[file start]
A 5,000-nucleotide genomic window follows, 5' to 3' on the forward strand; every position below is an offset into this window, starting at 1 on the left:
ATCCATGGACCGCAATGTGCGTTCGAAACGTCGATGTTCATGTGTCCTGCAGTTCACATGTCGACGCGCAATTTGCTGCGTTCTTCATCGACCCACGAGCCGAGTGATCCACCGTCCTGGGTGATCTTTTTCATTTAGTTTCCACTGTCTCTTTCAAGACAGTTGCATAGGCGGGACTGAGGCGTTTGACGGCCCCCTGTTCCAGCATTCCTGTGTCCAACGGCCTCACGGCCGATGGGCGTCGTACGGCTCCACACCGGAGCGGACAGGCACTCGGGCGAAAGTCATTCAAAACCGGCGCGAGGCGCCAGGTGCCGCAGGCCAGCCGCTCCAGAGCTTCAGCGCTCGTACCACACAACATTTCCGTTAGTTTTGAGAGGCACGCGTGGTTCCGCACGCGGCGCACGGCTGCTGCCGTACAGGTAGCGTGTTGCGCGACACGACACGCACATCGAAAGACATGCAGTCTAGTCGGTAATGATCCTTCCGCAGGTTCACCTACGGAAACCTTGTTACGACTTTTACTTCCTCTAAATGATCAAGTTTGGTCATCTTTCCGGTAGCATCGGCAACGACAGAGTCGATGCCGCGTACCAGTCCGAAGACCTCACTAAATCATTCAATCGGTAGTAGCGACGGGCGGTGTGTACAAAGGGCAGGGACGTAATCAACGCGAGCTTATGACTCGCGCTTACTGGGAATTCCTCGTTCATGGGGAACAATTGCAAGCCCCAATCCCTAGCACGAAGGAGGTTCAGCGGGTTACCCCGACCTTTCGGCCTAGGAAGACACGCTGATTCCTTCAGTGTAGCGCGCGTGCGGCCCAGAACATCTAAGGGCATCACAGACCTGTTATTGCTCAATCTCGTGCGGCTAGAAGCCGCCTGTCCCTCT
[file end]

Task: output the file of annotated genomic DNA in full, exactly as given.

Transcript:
A 5,000-nucleotide genomic window follows, 5' to 3' on the forward strand; every position below is an offset into this window, starting at 1 on the left:
ATCCATGGACCGCAATGTGCGTTCGAAACGTCGATGTTCATGTGTCCTGCAGTTCACATGTCGACGCGCAATTTGCTGCGTTCTTCATCGACCCACGAGCCGAGTGATCCACCGTCCTGGGTGATCTTTTTCATTTAGTTTCCACTGTCTCTTTCAAGACAGTTGCATAGGCGGGACTGAGGCGTTTGACGGCCCCCTGTTCCAGCATTCCTGTGTCCAACGGCCTCACGGCCGATGGGCGTCGTACGGCTCCACACCGGAGCGGACAGGCACTCGGGCGAAAGTCATTCAAAACCGGCGCGAGGCGCCAGGTGCCGCAGGCCAGCCGCTCCAGAGCTTCAGCGCTCGTACCACACAACATTTCCGTTAGTTTTGAGAGGCACGCGTGGTTCCGCACGCGGCGCACGGCTGCTGCCGTACAGGTAGCGTGTTGCGCGACACGACACGCACATCGAAAGACATGCAGTCTAGTCGGTAATGATCCTTCCGCAGGTTCACCTACGGAAACCTTGTTACGACTTTTACTTCCTCTAAATGATCAAGTTTGGTCATCTTTCCGGTAGCATCGGCAACGACAGAGTCGATGCCGCGTACCAGTCCGAAGACCTCACTAAATCATTCAATCGGTAGTAGCGACGGGCGGTGTGTACAAAGGGCAGGGACGTAATCAACGCGAGCTTATGACTCGCGCTTACTGGGAATTCCTCGTTCATGGGGAACAATTGCAAGCCCCAATCCCTAGCACGAAGGAGGTTCAGCGGGTTACCCCGACCTTTCGGCCTAGGAAGACACGCTGATTCCTTCAGTGTAGCGCGCGTGCGGCCCAGAACATCTAAGGGCATCACAGACCTGTTATTGCTCAATCTCGTGCGGCTAGAAGCCGCCTGTCCCTCT